Hispanic Ministry’s Blessings, Struggles Shared at Interprovincial Retreat

Jocelyn Thomas Friar News

The group

Friars from across the country gathered in California to discuss Hispanic ministry in the United States. (Photo courtesy of Jacek Orzechowski, shown at left)

DANVILLE, Calif. — For the third time in the last three consecutive years, friars from across the country gathered to share ideas, to support each other and to learn about how to strengthen their ministry to the Hispanic community. Nineteen members of six Franciscan provinces participated in the interprovincial retreat called “Together as Brothers” or “Juntos Como Hermanos.”

Representing Holy Name Province at the Oct. 12 to 15 gathering at San Damiano Retreat were Stephen DeWitt, OFM, chair of the HNP Hispanic Ministry Committee, Edgardo Jara, OFM, Erick López, OFM, Jacek Orzechowski, OFM, and Gonzalo Torres, OFM.

The retreat, held during National Hispanic Heritage Month, provided an opportunity for friars to discuss four models for revitalizing and restructuring Franciscan life in the United States in relationship to friars involved with Hispanic ministry. Also, Fr. Eduardo Fernandez, SJ, a pastoral theologian and an expert in Hispanic ministry in the U.S., led a discussion about the challenges and opportunities presented by Hispanic ministry.

“It was an important time for those who work in Hispanic ministry because we had the opportunity to share the blessings and struggles of our ministries as Friars Minor,” said Edgardo. “To learn from other friars and also to support each other is important and part of our way of life as Franciscans. The meeting was very productive because we agree on very important points. It was not only one friar speaking up, or one province; we spoke on behalf of many friars who work very hard in Hispanic ministry in the USA. Everything is possible when we are together.”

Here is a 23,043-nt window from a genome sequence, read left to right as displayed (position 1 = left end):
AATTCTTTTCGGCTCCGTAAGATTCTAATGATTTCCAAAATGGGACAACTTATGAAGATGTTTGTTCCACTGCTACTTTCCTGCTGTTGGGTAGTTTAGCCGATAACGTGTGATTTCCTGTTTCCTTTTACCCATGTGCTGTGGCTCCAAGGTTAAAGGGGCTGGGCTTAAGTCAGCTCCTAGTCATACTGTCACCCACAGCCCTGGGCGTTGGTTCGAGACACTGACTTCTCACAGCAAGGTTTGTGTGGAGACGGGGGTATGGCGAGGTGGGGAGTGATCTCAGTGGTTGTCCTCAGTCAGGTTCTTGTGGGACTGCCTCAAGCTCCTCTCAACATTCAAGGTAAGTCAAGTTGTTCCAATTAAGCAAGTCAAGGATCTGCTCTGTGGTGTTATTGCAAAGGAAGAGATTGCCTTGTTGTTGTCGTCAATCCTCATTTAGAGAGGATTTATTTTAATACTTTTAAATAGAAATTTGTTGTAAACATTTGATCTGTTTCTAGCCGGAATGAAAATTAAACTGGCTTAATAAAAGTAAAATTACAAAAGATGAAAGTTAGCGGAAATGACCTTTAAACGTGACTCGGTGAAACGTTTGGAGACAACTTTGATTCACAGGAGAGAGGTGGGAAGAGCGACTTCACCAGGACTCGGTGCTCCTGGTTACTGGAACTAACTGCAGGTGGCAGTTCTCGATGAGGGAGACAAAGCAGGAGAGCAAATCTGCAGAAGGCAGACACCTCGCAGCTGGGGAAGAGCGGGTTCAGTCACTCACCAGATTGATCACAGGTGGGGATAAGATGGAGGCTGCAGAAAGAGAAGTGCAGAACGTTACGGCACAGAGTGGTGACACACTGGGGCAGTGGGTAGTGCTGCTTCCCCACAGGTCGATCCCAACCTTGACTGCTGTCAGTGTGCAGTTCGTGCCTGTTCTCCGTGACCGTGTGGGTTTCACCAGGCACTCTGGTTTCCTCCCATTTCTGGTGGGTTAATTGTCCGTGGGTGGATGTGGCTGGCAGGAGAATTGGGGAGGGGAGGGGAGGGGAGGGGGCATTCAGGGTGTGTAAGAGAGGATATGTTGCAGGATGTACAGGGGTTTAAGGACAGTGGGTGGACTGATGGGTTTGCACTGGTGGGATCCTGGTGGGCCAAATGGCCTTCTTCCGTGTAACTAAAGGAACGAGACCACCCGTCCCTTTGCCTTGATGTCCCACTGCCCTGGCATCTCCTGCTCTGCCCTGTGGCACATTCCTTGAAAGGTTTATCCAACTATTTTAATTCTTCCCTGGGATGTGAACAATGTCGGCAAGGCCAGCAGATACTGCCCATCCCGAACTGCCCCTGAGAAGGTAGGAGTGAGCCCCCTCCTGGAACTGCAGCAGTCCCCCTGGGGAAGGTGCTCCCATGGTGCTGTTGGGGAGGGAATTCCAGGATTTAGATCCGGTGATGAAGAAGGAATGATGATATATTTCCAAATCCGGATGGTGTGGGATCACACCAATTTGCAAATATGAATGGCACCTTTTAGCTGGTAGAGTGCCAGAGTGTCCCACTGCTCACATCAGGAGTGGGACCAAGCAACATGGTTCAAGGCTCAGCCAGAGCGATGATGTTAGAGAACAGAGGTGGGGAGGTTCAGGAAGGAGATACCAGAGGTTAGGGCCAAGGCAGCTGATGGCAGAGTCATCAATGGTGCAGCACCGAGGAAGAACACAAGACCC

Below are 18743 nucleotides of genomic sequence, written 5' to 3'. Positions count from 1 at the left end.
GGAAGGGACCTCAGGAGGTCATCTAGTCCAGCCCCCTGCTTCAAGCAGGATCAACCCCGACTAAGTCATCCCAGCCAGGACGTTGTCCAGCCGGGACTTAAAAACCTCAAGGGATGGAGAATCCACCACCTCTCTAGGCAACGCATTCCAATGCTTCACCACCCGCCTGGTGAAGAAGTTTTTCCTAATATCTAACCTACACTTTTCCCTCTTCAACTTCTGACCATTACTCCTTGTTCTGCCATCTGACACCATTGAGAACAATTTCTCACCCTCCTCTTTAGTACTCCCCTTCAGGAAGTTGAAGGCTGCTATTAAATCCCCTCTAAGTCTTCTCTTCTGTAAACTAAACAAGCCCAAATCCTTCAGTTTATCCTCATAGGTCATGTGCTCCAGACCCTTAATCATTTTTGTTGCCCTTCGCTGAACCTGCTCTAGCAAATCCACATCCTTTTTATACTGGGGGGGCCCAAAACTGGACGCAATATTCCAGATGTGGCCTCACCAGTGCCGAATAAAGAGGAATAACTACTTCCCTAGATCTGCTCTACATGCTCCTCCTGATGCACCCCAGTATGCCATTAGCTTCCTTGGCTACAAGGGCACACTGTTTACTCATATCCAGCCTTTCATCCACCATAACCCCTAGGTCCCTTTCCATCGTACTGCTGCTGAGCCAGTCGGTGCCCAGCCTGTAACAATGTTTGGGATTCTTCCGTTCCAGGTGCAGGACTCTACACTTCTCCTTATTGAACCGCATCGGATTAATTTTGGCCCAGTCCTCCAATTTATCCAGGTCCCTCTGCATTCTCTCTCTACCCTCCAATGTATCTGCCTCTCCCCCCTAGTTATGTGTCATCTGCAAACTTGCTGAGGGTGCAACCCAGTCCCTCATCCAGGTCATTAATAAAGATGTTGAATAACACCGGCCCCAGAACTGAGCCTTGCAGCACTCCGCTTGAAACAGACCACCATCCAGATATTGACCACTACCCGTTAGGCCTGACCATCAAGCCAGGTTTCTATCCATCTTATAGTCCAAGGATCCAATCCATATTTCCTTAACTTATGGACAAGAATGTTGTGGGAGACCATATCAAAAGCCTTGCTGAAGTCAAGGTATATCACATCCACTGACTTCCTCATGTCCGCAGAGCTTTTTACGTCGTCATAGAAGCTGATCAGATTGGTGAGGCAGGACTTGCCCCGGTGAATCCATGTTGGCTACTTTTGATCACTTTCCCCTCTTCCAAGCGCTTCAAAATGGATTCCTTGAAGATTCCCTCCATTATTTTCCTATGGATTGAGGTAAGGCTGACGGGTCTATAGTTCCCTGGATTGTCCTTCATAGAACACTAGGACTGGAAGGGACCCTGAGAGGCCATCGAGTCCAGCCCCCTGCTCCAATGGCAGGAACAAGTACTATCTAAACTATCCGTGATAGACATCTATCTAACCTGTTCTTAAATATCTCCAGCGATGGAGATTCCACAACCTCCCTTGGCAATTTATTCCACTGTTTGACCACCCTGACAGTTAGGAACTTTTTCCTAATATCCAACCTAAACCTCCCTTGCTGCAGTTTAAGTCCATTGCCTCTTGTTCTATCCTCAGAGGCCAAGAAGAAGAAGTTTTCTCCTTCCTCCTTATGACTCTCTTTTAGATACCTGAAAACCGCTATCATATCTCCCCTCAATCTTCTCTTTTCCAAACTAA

The friars from all six provinces agreed that profound demographic shifts and social changes are taking place in the Catholic Church in the U.S. due to the huge influx of Latinos, said Jacek, chair of the HNP Justice, Peace and Integrity of Creation Directorate. “Given that so many of our immigrant Latino brothers and sisters are economically poor and disadvantaged, the friars also emphasized that  Franciscans in the U.S. must not turn their backs on them but rather minister among them.”

Jacek, who is stationed at the large multicultural St. Camillus Parish in Maryland, said his participation in the “Juntos Como Hermanos” retreat made him more acutely aware of the critical importance of having serious conversations about the present and future role of Hispanic ministry among the Franciscans in the United States.

“Pope Francis warns us against the perils of being ‘self-referential,’ and failing to consider the signs of the times,” Jacek said. “As our provinces explore different options for restructuring and reconfiguring our entities, we must ensure that this interprovincial dialogue takes into consideration the profound demographic shifts taking place in the Catholic Church in the U.S.” He added that he was surprised to hear comments from many friars who felt that the Hispanic ministry was not considered a priority in their provinces. The friars wrote a letter to the Franciscan Interprovincial Team and to their respective provincial councils emphasizing the importance of reaching out to Spanish-speaking Catholics  and offered specific suggestions about ways to revitalize Franciscan life and ministry in an increasingly multicultural context.

The retreat is one of several collaborative events being held by the OFM provinces of the United State. In August, more than 70 friars took part in a brothers convocation. In January, the annual interprovincial retreat is being held in New Mexico.

— Jocelyn Thomas is director of communications for Holy Name Province.

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